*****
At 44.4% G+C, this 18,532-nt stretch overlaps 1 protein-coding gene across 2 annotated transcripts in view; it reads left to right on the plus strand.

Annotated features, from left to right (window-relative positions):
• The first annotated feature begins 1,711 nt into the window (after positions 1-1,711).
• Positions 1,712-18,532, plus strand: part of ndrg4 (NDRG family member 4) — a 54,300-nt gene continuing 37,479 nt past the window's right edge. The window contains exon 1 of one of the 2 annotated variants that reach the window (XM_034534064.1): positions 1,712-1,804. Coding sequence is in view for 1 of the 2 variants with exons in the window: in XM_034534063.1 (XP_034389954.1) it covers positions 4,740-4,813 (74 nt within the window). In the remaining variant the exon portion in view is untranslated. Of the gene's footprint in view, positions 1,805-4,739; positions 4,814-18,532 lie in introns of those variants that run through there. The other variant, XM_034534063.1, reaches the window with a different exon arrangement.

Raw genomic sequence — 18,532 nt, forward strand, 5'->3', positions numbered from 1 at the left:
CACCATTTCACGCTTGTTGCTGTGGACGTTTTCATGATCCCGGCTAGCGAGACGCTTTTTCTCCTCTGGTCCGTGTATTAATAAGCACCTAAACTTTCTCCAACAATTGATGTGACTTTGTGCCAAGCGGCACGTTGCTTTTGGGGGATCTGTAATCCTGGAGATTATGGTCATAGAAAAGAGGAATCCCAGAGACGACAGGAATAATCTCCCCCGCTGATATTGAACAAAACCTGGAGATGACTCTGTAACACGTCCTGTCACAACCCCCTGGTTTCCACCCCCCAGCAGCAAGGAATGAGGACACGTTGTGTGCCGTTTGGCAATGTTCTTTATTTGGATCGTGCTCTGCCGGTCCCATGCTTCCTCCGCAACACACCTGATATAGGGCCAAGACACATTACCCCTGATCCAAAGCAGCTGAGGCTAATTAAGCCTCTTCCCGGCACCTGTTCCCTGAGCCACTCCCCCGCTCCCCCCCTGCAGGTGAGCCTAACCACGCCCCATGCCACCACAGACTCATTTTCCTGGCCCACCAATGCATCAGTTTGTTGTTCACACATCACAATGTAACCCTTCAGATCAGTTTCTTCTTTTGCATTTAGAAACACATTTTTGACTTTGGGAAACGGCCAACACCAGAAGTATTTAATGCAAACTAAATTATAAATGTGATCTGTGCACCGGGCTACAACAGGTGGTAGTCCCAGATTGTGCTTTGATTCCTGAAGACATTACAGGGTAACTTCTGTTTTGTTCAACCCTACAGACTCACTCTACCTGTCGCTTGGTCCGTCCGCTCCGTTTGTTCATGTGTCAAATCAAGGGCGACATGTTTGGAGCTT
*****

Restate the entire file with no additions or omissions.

At 44.4% G+C, this 18,532-nt stretch overlaps 1 protein-coding gene across 2 annotated transcripts in view; it reads left to right on the plus strand.

Annotated features, from left to right (window-relative positions):
• The first annotated feature begins 1,711 nt into the window (after positions 1-1,711).
• Positions 1,712-18,532, plus strand: part of ndrg4 (NDRG family member 4) — a 54,300-nt gene continuing 37,479 nt past the window's right edge. The window contains exon 1 of one of the 2 annotated variants that reach the window (XM_034534064.1): positions 1,712-1,804. Coding sequence is in view for 1 of the 2 variants with exons in the window: in XM_034534063.1 (XP_034389954.1) it covers positions 4,740-4,813 (74 nt within the window). In the remaining variant the exon portion in view is untranslated. Of the gene's footprint in view, positions 1,805-4,739; positions 4,814-18,532 lie in introns of those variants that run through there. The other variant, XM_034534063.1, reaches the window with a different exon arrangement.

Raw genomic sequence — 18,532 nt, forward strand, 5'->3', positions numbered from 1 at the left:
CACCATTTCACGCTTGTTGCTGTGGACGTTTTCATGATCCCGGCTAGCGAGACGCTTTTTCTCCTCTGGTCCGTGTATTAATAAGCACCTAAACTTTCTCCAACAATTGATGTGACTTTGTGCCAAGCGGCACGTTGCTTTTGGGGGATCTGTAATCCTGGAGATTATGGTCATAGAAAAGAGGAATCCCAGAGACGACAGGAATAATCTCCCCCGCTGATATTGAACAAAACCTGGAGATGACTCTGTAACACGTCCTGTCACAACCCCCTGGTTTCCACCCCCCAGCAGCAAGGAATGAGGACACGTTGTGTGCCGTTTGGCAATGTTCTTTATTTGGATCGTGCTCTGCCGGTCCCATGCTTCCTCCGCAACACACCTGATATAGGGCCAAGACACATTACCCCTGATCCAAAGCAGCTGAGGCTAATTAAGCCTCTTCCCGGCACCTGTTCCCTGAGCCACTCCCCCGCTCCCCCCCTGCAGGTGAGCCTAACCACGCCCCATGCCACCACAGACTCATTTTCCTGGCCCACCAATGCATCAGTTTGTTGTTCACACATCACAATGTAACCCTTCAGATCAGTTTCTTCTTTTGCATTTAGAAACACATTTTTGACTTTGGGAAACGGCCAACACCAGAAGTATTTAATGCAAACTAAATTATAAATGTGATCTGTGCACCGGGCTACAACAGGTGGTAGTCCCAGATTGTGCTTTGATTCCTGAAGACATTACAGGGTAACTTCTGTTTTGTTCAACCCTACAGACTCACTCTACCTGTCGCTTGGTCCGTCCGCTCCGTTTGTTCATGTGTCAAATCAAGGGCGACATGTTTGGAGCTT